Most well water problems can be remedied by filtration or other treatments, but as a private well owner, it's your job to stay on top of your well water's needs. If you don't regularly test your well water (or even have never had it tested), you may be unaware of problems that could cause health issues later on. Some of these problems can occur even if your well isn't contaminated by outside sources. Here are four substances that can occur naturally in the ground and may affect your health and that of your family if not treated.
Arsenic is actually a mineral, but that doesn't mean you want it in your water. It leaches into the water from surrounding soil or bedrock (as well as from agricultural and other pollution), and sometimes it does so at very small concentrations. However, the "safe" amount of arsenic is also very small, so you may need a treatment system even if you only have a tiny bit of arsenic in your water.
Lead has received a lot of attention due to its historical inclusion in paint and other manufactured products, but it can also occur in groundwater. Like arsenic, it's toxic and carcinogenic and can enter groundwater naturally or through industrial activities. But unlike arsenic, it's actually more likely to enter your water through the delivery system (leaching out of lead pipes or well parts that contain lead). So if your water testing discovers lead, you may need a treatment system or you may just need to replace some pipes.
Nitrate (and the related nitrite) can occur naturally or can enter the groundwater through the soil after being created in man-made processes. If both occur at once (man-made nitrate contaminating the soil in an area that already has nitrate naturally), you're even more likely to develop health problems from the substance. According to the CDC, nitrate can make your blood less able to handle oxygen, one of its most vital functions.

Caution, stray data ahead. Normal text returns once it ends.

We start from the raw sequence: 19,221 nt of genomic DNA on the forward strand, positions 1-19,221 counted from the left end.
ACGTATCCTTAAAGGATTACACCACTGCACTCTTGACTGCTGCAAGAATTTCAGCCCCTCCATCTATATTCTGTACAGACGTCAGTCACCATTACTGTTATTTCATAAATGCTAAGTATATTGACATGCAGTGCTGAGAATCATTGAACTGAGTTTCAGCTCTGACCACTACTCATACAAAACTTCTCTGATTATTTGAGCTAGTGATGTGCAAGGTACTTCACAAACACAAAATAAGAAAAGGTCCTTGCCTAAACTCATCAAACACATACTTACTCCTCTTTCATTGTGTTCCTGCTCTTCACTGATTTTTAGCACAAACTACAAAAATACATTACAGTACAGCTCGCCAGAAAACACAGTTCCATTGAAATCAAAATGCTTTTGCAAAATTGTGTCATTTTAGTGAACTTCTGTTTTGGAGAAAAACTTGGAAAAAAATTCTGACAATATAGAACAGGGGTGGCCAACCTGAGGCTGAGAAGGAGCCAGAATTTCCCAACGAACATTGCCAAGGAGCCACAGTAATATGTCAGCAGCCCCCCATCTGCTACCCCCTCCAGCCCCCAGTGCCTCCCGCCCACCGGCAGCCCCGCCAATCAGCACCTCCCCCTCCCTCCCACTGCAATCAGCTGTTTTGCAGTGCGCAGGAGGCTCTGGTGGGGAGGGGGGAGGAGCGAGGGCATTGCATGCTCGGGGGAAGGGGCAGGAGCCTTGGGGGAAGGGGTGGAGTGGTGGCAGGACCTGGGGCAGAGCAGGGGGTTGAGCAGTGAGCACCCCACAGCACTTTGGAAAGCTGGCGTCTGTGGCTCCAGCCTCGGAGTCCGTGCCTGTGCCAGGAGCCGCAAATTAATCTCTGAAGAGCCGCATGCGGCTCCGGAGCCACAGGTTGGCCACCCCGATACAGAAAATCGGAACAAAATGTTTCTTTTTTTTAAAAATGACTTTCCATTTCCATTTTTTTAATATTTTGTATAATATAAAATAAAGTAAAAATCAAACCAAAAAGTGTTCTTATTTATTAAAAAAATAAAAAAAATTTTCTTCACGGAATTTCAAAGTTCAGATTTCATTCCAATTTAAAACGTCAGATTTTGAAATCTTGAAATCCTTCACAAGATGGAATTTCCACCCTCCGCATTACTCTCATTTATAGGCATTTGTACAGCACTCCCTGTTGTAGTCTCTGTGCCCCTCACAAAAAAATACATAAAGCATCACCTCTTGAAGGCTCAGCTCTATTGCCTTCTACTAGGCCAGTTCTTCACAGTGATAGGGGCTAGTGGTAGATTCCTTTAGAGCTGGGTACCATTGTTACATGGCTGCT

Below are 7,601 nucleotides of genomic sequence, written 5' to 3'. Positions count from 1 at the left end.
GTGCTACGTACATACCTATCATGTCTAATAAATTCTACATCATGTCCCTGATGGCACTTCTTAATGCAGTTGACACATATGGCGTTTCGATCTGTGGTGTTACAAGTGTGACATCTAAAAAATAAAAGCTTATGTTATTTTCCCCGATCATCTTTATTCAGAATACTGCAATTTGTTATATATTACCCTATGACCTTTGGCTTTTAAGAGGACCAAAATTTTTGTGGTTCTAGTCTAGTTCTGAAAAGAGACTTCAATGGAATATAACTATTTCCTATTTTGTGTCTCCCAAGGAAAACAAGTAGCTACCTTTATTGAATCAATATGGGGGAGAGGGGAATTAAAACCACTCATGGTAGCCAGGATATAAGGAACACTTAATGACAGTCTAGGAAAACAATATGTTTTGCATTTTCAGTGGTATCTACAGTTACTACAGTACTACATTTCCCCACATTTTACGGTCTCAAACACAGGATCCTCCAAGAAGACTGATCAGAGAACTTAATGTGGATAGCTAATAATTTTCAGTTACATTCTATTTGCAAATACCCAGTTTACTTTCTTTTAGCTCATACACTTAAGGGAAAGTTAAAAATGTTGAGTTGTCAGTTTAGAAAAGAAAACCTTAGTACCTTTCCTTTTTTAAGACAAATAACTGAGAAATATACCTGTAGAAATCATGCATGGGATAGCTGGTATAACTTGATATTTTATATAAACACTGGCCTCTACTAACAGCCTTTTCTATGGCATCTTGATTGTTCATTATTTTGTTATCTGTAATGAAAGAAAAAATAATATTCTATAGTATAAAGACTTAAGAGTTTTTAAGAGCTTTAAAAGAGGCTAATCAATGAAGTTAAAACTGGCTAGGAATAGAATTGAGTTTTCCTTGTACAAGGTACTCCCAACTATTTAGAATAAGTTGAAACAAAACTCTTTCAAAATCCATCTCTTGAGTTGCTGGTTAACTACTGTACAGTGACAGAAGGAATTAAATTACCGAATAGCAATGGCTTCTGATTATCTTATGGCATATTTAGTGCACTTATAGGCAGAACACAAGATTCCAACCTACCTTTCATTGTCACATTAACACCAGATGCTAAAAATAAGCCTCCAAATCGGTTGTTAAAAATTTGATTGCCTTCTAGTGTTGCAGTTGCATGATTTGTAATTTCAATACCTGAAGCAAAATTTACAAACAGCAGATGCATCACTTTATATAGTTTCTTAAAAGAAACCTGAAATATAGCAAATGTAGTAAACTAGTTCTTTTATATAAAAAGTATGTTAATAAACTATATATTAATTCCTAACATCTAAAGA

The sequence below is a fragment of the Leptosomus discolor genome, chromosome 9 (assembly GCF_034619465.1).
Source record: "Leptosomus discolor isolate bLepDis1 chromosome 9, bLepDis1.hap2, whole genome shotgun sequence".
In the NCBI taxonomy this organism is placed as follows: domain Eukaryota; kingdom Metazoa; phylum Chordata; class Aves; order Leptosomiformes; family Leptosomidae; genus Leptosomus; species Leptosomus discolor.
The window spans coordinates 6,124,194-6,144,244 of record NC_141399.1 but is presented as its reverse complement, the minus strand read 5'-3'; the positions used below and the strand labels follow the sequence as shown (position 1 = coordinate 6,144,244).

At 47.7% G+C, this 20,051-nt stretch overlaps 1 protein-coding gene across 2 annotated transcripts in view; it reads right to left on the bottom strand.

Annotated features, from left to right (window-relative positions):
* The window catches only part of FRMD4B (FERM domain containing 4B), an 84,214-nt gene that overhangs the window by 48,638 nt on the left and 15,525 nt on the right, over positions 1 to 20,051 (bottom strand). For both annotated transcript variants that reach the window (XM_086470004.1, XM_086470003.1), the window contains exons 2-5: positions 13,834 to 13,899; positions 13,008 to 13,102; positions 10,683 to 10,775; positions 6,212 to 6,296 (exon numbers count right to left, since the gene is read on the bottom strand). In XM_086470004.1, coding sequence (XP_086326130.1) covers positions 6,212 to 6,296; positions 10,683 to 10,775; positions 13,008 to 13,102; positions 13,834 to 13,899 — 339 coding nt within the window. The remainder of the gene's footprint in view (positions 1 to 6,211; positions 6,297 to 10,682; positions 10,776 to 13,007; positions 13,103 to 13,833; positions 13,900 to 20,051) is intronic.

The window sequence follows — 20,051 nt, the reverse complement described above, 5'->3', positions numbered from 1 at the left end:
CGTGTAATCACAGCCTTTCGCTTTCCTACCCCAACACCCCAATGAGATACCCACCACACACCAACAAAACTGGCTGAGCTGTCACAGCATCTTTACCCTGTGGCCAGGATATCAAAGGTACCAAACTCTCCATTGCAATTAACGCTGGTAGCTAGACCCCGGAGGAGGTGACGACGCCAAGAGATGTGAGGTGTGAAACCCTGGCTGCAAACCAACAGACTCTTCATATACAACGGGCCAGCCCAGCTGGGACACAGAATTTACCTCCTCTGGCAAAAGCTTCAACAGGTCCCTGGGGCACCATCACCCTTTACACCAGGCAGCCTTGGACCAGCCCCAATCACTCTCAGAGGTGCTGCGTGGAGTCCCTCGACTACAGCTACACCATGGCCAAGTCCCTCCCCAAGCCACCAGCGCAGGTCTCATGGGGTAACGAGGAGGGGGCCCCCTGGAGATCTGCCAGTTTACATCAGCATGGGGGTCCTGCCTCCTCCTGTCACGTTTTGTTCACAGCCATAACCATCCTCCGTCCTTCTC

The most likely place to discover too much salt naturally occurring in your water is near the ocean. If you live very near the ocean, you may have a well that naturally contains a small amount of salt. If the amount of salt in your well fluctuates much, it may occasionally become too salty to safely drink. (As you can imagine, drinking salty water dehydrates you instead of hydrates you.) This is especially likely to happen during a drought when your well has a lower water level than usual (or any time you're overusing the well), which encourages seawater to fill in the void. These four contaminants can all occur naturally or enter your well water from other sources, and they can all affect your health. If you discover one of them in your well during annual well testing, you'll probably need to invest in a treatment system right away.
For more information, contact Water Tec or a similar company.